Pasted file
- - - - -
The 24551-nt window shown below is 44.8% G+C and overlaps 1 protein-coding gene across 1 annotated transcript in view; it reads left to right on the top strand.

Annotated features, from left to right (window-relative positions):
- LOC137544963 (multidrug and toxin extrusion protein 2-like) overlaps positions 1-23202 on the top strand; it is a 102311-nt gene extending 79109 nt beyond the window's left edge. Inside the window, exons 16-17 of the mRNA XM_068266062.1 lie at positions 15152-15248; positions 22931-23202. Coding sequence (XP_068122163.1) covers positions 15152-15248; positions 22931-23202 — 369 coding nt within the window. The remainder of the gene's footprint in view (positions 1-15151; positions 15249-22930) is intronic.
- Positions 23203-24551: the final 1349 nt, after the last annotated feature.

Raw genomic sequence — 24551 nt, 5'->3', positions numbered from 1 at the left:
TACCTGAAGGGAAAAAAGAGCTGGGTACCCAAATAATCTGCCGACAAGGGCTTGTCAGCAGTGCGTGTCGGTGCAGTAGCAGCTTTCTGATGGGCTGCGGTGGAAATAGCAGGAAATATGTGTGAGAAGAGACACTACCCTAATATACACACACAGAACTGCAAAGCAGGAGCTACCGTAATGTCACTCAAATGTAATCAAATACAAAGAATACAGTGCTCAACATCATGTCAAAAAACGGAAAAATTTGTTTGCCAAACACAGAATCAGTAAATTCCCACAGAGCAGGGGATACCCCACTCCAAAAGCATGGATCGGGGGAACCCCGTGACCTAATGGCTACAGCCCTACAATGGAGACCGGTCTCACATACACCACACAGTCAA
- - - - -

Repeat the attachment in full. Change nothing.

The 24551-nt window shown below is 44.8% G+C and overlaps 1 protein-coding gene across 1 annotated transcript in view; it reads left to right on the top strand.

Annotated features, from left to right (window-relative positions):
- LOC137544963 (multidrug and toxin extrusion protein 2-like) overlaps positions 1-23202 on the top strand; it is a 102311-nt gene extending 79109 nt beyond the window's left edge. Inside the window, exons 16-17 of the mRNA XM_068266062.1 lie at positions 15152-15248; positions 22931-23202. Coding sequence (XP_068122163.1) covers positions 15152-15248; positions 22931-23202 — 369 coding nt within the window. The remainder of the gene's footprint in view (positions 1-15151; positions 15249-22930) is intronic.
- Positions 23203-24551: the final 1349 nt, after the last annotated feature.

Raw genomic sequence — 24551 nt, 5'->3', positions numbered from 1 at the left:
TACCTGAAGGGAAAAAAGAGCTGGGTACCCAAATAATCTGCCGACAAGGGCTTGTCAGCAGTGCGTGTCGGTGCAGTAGCAGCTTTCTGATGGGCTGCGGTGGAAATAGCAGGAAATATGTGTGAGAAGAGACACTACCCTAATATACACACACAGAACTGCAAAGCAGGAGCTACCGTAATGTCACTCAAATGTAATCAAATACAAAGAATACAGTGCTCAACATCATGTCAAAAAACGGAAAAATTTGTTTGCCAAACACAGAATCAGTAAATTCCCACAGAGCAGGGGATACCCCACTCCAAAAGCATGGATCGGGGGAACCCCGTGACCTAATGGCTACAGCCCTACAATGGAGACCGGTCTCACATACACCACACAGTCAA